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Canola's biodiesel advantage
While economic and legislative issues affecting biodiesel have taken center stage, canola growers wait in the wings. They expect to play a greater role in the biodiesel scene, as issues relating to the economy, land use, and fuel mandates are resolved.
In 2009, before the rebound in oil prices last year, and in 2011, canola biodiesel suffered from the same economic pressures on the general biodiesel market.
“The biodiesel industry is on track to produce 800 million gallons this year, more than double last year’s 315 million gallons,” says Barry Coleman, executive director of the Northern Canola Growers Association.
Most biodiesel comes from soybeans. Demand is driven by a federal mandate, the Renewable Fuel Standard. Canola, too, is benefitting. Plants in North Dakota and Washington are making fuel from the crop. “There’s a little bit of expansion being talked about,” Coleman says.
Canola has a natural advantage in its high oil content. It yields more than 40% oil when crushed, compared to only 18% for soybeans, the most common biodiesel feedstock.
“If you have a 2,000-pound-per-acre yield of canola at 43% oil content, you’ll get 860 pounds of oil, or about 100 gallons of canola biodiesel per acre,” says Gary Willoughby, research specialist at the North Dakota State University North Central Research Extension Center.
With its affinity for the cool climates that tend to challenge soybeans, canola presents the opportunity for broadening the geographical area potentially available for producing biodiesel.
“There are some soybean varieties that are starting to perform well farther north, but canola fits better with our coolerseason climate,” says canola grower Kevin Waslaski, Langdon, North Dakota. His farm is located in Cavalier County, just south of the Canadian border.
“Ninety percent of the canola grown in the United States is grown in North Dakota, and Cavalier County is the largest producer of canola in the state,” says Waslaski, who serves as president of the U.S. Canola Association.
Despite its high-oil advantage, canola’s role in the biodiesel economy has been limited by strong demand for the oil as a food source. “Food oil is the major market for canola,” says Waslaski. “Biodiesel sets the bottom for our market.”
Meeting the demands of both markets is the goal of researchers at North Dakota State University. “To meet the needs of the biodiesel industry, we’re trying to develop lines that will produce more pounds of oil per acre,” says Phillip McClean, North Dakota State University plant geneticist.
Colleague Mukhlesur Rahman is developing canola lines with 10% greater oil content. “If we can produce 100 more pounds of oil on an acre of land, we can increase oil production significantly,” he says. When calculated across North Dakota’s 890,000 acres presently growing canola, the increase stands to yield 76.5 million more pounds of oil.
As the biodiesel economy evolves, each type of feedstock is bound to carve out and claim the geographical area best matching its strengths. “For our part of the country, canola is the best feedstock,” says McClean.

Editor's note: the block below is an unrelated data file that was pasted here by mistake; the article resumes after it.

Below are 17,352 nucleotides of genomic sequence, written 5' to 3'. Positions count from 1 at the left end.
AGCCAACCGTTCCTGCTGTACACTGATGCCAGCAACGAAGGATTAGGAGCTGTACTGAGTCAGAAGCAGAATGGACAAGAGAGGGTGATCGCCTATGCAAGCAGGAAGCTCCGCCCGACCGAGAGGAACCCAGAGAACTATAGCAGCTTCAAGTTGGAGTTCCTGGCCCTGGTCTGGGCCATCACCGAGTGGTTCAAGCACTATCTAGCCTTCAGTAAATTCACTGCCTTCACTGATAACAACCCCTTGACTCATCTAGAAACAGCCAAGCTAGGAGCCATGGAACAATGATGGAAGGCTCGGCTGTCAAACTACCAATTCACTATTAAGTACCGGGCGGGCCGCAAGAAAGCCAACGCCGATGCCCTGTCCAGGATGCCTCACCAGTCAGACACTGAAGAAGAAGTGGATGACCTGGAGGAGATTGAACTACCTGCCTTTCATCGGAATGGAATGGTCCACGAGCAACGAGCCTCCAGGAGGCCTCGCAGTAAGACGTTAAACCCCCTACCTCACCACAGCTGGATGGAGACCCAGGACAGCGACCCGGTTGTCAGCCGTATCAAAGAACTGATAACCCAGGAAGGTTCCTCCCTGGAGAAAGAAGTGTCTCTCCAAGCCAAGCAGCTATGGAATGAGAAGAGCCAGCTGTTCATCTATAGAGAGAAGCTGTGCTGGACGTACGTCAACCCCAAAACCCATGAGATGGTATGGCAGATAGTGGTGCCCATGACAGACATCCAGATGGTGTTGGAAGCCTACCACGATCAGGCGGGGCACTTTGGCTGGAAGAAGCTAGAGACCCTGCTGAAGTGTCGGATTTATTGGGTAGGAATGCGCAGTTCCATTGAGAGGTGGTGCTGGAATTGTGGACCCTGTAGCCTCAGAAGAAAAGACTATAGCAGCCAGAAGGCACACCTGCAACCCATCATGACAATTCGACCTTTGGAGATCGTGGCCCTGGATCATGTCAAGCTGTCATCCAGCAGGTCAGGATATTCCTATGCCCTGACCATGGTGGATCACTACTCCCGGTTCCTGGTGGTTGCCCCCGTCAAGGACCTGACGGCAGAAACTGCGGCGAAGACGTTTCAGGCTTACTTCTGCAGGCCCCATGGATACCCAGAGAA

One reason has to do with canola biodiesel’s low gelling point. “The gelling point for biodiesel made from canola oil is approximately 30°F. to 32°F.,” says Willoughby. “For soybean biodiesel, it’s approximately 36°. The farther north you get, the more sense it makes to use biodiesel made from canola oil.”
Feedstock differences relating to gelling point are of heightened concern for some particularly environmentally sensitive areas where vehicles are required to burn 100% biodegradable fuels.
Canola’s biodiesel benefits are catching up in the marketplace. “The Canadian government implemented a 2% renewable content requirement in diesel fuel and heating oil effective July 1,” Coleman says. “This is expected to create demand for one million tons of canola annually.
Currently, most of the canola-based biodiesel that is used to meet these inclusion standards is processed in the U.S.” This year, North Dakota growers intended to plant 1.4 million acres of canola, before excessive rain forced cutbacks.
“We are also emphasizing the rotational benefit growers get from canola,” he adds. “There are documented economic benefits to growing canola in rotation with barley, winter wheat, and spring wheat. Studies suggest increases in economic returns of $40 to $60 per acre for planting these crops in rotation with canola.”
Moisture savings is the main reason for the rotational benefit. Because canola can be harvested early, it uses less moisture than later-season crops such as corn and sunflowers. When harvesting methods permit tall-standing stubble in the canola, the stubble is a good snow trap in winter.
“Canola has the added benefit of breaking up disease cycles in wheat and barley,” says Waslaski. “It yields well, too. Here in Cavalier County, we probably have some of the best canola yields in the country.”
If forces in the biodiesel economy let canola play a more prominent future role, growers like Waslaski will be poised to respond.
“Canola is one of the best feedstocks for producing biodiesel,” he says.